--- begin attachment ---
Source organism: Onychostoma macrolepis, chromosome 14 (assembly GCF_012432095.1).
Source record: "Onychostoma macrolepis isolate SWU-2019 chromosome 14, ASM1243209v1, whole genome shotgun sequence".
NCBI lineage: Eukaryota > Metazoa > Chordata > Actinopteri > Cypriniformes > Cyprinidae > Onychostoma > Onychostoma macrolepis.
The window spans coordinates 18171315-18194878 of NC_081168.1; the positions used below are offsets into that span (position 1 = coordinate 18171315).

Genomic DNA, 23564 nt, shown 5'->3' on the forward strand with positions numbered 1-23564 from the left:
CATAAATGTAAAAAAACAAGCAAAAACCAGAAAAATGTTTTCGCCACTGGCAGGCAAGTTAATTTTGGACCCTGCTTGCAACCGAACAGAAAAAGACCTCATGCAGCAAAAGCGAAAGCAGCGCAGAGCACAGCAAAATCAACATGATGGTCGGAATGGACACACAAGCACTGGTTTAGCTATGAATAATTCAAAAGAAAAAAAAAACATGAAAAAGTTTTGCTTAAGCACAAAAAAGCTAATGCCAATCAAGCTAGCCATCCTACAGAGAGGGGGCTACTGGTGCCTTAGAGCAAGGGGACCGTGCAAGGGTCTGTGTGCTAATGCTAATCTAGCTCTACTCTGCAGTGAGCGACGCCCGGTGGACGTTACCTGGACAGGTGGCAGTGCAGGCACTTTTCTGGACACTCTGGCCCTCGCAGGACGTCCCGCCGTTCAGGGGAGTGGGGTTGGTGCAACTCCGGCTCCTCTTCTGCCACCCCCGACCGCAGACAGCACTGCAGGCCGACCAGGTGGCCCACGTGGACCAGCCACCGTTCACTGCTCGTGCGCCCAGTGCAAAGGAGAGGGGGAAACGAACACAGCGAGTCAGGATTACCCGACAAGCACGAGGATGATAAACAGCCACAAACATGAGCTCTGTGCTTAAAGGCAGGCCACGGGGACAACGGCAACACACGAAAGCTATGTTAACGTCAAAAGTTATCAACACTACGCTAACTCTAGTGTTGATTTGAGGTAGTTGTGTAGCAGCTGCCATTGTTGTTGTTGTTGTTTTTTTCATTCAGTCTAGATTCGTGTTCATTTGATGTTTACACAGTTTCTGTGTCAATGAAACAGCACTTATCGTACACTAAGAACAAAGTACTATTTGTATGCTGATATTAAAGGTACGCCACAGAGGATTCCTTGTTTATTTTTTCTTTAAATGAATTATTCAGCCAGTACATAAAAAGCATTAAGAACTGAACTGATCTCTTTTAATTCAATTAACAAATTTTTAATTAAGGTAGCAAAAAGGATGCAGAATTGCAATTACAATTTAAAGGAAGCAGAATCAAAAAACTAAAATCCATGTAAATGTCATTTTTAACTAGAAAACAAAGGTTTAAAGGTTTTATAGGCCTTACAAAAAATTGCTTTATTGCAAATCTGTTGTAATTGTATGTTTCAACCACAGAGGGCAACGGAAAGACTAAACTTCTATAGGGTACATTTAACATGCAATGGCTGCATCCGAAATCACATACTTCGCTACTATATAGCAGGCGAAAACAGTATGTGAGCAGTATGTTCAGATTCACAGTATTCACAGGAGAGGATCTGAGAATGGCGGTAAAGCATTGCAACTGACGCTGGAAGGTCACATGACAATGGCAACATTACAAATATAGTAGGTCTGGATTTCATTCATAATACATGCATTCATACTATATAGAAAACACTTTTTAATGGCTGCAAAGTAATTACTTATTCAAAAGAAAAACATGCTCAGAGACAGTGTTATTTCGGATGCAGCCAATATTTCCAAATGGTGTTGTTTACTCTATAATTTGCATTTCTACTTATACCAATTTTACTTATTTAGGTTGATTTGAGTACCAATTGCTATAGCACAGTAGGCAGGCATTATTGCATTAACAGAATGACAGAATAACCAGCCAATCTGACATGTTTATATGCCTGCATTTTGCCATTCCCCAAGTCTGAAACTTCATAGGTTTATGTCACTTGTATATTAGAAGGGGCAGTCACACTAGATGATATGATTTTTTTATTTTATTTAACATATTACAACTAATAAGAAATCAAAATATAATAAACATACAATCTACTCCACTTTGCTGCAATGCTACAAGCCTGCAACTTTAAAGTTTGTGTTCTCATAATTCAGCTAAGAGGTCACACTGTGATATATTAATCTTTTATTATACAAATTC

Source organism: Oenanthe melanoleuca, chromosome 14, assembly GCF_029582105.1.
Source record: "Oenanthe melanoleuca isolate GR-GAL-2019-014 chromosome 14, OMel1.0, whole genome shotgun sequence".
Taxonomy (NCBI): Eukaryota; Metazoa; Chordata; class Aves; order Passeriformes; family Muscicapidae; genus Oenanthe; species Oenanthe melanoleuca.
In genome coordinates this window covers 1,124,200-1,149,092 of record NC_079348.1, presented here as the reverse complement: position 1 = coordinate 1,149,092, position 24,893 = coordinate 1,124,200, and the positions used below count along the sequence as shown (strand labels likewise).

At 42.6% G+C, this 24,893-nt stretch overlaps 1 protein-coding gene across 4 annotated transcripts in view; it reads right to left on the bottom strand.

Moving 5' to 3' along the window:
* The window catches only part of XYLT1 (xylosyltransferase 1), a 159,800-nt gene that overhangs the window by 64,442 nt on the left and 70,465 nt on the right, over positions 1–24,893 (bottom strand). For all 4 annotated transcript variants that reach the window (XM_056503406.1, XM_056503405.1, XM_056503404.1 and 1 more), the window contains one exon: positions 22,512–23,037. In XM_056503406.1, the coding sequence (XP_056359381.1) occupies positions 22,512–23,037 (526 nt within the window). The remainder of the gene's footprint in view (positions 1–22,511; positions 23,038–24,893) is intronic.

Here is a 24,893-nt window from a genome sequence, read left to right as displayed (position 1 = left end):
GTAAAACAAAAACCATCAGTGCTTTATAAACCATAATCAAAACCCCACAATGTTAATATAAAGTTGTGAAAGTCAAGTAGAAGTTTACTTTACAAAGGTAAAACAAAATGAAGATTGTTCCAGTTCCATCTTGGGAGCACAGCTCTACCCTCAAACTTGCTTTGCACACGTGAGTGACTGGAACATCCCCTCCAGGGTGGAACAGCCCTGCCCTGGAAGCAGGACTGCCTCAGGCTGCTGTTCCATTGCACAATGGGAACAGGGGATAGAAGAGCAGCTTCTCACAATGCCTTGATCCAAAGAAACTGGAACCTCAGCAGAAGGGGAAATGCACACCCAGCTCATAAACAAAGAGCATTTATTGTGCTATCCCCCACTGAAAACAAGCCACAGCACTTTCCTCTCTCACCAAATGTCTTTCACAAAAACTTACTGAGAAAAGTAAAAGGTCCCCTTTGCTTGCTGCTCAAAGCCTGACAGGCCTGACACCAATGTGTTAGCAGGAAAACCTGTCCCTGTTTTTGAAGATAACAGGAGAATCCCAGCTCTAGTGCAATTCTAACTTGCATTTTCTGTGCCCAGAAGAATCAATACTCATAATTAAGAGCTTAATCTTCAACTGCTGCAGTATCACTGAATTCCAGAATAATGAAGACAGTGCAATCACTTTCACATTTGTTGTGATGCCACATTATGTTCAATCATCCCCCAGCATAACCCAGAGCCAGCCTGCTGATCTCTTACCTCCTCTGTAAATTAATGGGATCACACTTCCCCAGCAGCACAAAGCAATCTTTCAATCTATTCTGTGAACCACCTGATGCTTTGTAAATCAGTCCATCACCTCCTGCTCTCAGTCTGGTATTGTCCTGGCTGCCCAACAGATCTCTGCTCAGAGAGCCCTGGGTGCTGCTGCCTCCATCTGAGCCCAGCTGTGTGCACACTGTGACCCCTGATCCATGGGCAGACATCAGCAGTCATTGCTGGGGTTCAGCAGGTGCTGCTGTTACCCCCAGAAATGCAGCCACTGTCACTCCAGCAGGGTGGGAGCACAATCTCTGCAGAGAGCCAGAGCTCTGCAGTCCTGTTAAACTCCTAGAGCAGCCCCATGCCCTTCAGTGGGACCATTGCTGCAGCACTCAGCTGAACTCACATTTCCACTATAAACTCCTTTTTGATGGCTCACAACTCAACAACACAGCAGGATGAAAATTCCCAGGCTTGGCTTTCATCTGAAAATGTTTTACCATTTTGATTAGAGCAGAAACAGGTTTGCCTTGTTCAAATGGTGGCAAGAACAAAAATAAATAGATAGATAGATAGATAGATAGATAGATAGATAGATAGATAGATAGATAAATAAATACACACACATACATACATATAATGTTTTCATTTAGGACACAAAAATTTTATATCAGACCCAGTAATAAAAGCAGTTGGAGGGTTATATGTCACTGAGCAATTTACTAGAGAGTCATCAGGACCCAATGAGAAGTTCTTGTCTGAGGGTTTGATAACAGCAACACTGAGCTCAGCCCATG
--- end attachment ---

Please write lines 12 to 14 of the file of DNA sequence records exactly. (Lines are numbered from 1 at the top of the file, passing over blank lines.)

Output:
Moving 5' to 3' along the window:
* The window catches only part of XYLT1 (xylosyltransferase 1), a 159,800-nt gene that overhangs the window by 64,442 nt on the left and 70,465 nt on the right, over positions 1–24,893 (bottom strand). For all 4 annotated transcript variants that reach the window (XM_056503406.1, XM_056503405.1, XM_056503404.1 and 1 more), the window contains one exon: positions 22,512–23,037. In XM_056503406.1, the coding sequence (XP_056359381.1) occupies positions 22,512–23,037 (526 nt within the window). The remainder of the gene's footprint in view (positions 1–22,511; positions 23,038–24,893) is intronic.

Here is a 24,893-nt window from a genome sequence, read left to right as displayed (position 1 = left end):